Facts about CASL for Nonprofits

Canada's anti-spam legislation (CASL) protects consumers and businesses from the misuse of digital technology, including spam and other electronic threats. It also aims to help businesses stay competitive in a global, digital marketplace. As such, Nonprofits must be informed about how CASL affects their operations. Below is a breakdown of important notes about CASL and how it may affect Nonprofit organizations.

Facts about CASL for Nonprofits

Consent for electronic Messages

Consent is only required to send a “commercial electronic message” (CEM). A commercial electronic message is:

an electronic message that, having regard to the content of the message, the hyperlinks in the message to content on a website or other database, or the contact information contained in the message, it would be reasonable to conclude has as its purpose, or one of its purposes, to encourage participation in a commercial activity, including an electronic message that

(a) offers to purchase, sell, barter or lease a product, goods, a service, land or an interest or right in land;

(b) offers to provide a business, investment or gaming opportunity;

(c) advertises or promotes anything referred to in paragraph (a) or (b); or

(d) promotes a person, including the public image of a person, as being a person who does anything referred to in any of paragraphs (a) to (c), or who intends to do so.

 

Sending CEM’s

If a Non Profit organization has obtained consent from an individual, CEMs can be sent.

 

Express Consent

When an individual gives an organization consent for any type of message, it is called an Express Consent

Obtaining this type of consent can be done in a number of ways:

  • signing up on your website to receive messages;
  • checking a box on a paper form
  • providing an email address with prior notice of CEM delivery
  • oral or written requests to receive messages.

 

Implied consent

Implied consent deals with how a relationship is created between a Non Profit and an individual which allows an organization to send CEM. Relationships can be defined by an of the following:

  • donated in the last two years (either cash or in-kind);
  • volunteered in the last two years;
  • been a member of the organization in the last two years;
  • entered into a contract with the organization in the last two years;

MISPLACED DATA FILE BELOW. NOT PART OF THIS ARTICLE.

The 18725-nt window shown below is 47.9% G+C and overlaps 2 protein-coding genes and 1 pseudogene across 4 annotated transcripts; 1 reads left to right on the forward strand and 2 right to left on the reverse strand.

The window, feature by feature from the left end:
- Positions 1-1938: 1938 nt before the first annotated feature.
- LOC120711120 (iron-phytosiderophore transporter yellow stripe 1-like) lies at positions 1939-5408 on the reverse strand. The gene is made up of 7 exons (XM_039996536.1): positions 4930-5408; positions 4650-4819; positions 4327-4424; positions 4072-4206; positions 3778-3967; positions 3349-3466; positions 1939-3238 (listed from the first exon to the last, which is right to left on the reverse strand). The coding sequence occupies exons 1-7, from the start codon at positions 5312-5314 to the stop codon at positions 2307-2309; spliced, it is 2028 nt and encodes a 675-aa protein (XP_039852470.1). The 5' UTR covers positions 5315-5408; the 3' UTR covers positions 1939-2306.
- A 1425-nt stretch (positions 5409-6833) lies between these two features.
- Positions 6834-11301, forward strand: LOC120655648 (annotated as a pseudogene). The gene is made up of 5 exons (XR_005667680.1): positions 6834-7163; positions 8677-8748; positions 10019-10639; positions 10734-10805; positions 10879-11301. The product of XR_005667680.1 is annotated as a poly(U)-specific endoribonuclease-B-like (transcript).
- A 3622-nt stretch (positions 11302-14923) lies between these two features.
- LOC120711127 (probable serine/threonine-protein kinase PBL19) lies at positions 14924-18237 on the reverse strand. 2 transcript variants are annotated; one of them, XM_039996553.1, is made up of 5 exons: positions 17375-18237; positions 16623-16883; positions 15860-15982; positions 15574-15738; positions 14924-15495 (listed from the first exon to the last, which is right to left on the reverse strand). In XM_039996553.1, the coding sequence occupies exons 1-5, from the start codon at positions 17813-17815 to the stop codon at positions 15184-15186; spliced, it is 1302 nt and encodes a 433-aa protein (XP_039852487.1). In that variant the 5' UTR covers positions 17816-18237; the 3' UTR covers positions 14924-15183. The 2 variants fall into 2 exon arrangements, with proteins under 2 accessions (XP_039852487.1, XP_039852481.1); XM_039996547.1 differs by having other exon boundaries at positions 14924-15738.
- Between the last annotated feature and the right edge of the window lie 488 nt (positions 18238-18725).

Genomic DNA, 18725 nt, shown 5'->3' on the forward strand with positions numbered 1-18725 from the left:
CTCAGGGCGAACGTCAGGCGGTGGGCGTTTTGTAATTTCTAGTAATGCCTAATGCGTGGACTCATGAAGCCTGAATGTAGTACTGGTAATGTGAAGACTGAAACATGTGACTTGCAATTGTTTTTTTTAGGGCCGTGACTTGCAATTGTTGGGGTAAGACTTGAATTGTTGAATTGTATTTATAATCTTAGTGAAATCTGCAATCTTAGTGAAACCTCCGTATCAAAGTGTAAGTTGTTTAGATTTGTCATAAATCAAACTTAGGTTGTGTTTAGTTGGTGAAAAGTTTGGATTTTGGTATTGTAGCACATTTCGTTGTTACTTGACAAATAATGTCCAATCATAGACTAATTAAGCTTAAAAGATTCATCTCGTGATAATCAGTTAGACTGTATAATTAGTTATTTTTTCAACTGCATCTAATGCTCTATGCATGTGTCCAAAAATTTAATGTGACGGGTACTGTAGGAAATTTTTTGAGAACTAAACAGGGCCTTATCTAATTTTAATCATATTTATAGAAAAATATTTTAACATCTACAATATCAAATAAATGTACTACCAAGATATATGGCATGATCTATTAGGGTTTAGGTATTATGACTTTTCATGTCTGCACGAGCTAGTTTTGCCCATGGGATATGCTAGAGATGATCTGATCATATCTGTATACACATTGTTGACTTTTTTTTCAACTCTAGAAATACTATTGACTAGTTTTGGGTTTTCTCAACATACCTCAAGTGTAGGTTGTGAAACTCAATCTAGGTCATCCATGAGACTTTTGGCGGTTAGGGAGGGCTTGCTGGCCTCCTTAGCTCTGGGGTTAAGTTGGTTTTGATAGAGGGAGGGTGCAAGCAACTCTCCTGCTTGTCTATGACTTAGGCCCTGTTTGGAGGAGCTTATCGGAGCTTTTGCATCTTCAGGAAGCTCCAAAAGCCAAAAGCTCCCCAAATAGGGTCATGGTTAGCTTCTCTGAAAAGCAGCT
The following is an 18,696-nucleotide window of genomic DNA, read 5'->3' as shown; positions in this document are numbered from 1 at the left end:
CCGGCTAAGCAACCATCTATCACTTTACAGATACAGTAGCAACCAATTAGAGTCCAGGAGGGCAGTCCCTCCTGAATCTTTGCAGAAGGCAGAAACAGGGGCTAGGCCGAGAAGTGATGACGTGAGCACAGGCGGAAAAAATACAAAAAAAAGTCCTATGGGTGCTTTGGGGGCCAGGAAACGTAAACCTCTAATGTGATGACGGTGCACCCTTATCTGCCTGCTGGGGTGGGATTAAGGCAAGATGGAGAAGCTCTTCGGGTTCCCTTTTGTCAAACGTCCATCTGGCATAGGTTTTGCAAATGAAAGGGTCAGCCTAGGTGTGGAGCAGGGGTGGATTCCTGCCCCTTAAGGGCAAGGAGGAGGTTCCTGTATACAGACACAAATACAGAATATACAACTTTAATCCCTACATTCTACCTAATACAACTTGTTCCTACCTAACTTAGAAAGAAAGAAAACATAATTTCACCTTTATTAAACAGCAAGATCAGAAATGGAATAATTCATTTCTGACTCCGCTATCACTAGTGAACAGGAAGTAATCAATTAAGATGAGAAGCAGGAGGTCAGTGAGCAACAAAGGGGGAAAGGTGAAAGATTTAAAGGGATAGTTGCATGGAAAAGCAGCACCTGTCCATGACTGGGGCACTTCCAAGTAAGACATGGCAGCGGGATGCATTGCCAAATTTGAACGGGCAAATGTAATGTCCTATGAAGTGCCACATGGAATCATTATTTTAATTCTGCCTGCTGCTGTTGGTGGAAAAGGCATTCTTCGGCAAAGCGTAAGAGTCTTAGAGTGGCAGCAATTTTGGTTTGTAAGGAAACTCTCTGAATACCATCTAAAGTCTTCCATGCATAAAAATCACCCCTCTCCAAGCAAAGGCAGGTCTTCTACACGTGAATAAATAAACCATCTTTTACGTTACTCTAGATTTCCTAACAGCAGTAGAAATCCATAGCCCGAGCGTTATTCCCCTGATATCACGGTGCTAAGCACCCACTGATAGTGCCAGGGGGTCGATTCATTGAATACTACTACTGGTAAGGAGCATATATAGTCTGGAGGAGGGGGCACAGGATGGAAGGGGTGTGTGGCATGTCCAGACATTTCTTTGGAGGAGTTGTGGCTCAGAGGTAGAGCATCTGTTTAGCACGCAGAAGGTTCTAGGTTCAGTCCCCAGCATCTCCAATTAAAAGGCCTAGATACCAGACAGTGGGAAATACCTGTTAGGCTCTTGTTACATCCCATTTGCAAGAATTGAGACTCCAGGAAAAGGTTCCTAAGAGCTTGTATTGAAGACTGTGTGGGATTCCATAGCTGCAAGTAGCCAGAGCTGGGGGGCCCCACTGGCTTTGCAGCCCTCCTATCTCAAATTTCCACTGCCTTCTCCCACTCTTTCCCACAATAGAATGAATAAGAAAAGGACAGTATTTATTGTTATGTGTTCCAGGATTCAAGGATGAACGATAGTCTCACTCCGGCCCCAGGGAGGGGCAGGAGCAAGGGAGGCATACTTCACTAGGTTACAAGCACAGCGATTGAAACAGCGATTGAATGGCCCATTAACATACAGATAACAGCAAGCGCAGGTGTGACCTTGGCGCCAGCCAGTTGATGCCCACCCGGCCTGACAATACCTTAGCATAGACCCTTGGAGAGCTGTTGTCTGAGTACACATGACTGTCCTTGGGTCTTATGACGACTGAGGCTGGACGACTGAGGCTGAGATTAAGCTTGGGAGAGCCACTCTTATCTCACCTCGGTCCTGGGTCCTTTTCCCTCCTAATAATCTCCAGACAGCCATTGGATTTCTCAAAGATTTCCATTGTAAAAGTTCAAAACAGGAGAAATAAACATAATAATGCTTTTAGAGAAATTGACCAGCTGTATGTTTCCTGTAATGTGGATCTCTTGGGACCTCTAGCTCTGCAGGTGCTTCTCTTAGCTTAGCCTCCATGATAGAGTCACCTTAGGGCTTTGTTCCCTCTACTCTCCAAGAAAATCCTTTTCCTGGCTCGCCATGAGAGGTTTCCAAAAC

• purchased a good or service from the organization in the last two years; or
  • made an inquiry about commercial offerings in the last six months.

 

Contacting referred leads

If your message is not commercial, there would be no restrictions on contact.

In the case of a “third party referral” you are allowed to send one CEM, with a description of how the recipients information was obtained. A message asking for consent is itself a CEM, so if you send such a message and do not receive a response, you may no longer send CEMs to that email address.

 

Add ons for express or implied consent

CEMs should possess the information below:

  • clearly identifying your organization;
  • providing up-to-date contact information for your organization; and,
  • offering an unsubscribe mechanism.

The unsubscribe option is key to establishing due diligence and responding to any complaints made against you. It does not have to be a technically advanced unsubscribe; asking people to reply to your message with the word “unsubscribe” is sufficient to comply.

 

CASL & Social Media

Posting on Twitter, Facebook, LinkedIn, or other social media platforms is considered broadcasting, and not affected by CASL regulation. Furthermore, targeted advertisements you may purchase on social media platforms are not affected.

Direct messages to an individual’s personal inbox on the social media platform may be affected, depending on the type of message being sent and whether it is commercial in nature.

 

Third-party serviced electronic communications

Where a third-party service provider is used, your contract with them should include a requirement that they be CASL-compliant, and assurance from them that they are. This demonstrates due diligence on your part.

 

CASL Penalties

The maximum penalties for CASL are significant. The CRTC has the authority to impose large fines, and, as of July 1, 2017, there will be a possibility of class-action lawsuits with significant damages.

A number of factors need to be kept in mind:

  • steps you take to show due diligence (such as tracking how you obtain email addresses, or always including an unsubscribe option) will be taken into consideration when assessing the penalty for non-compliance;
  • the CRTC is likely to investigate only in cases where there are a significant number of complaints or there appears to be a major transgression;
  • the CRTC is likely to emphasize education and compliance, rather than punishment, in cases where mistakes are made;
  • in the case of a violation, a compliance agreement with the CRTC eliminates the possibility of private lawsuits; and,
  • frivolous lawsuits may be summarily dismissed, with costs, by a judge.

 

Scroll to Top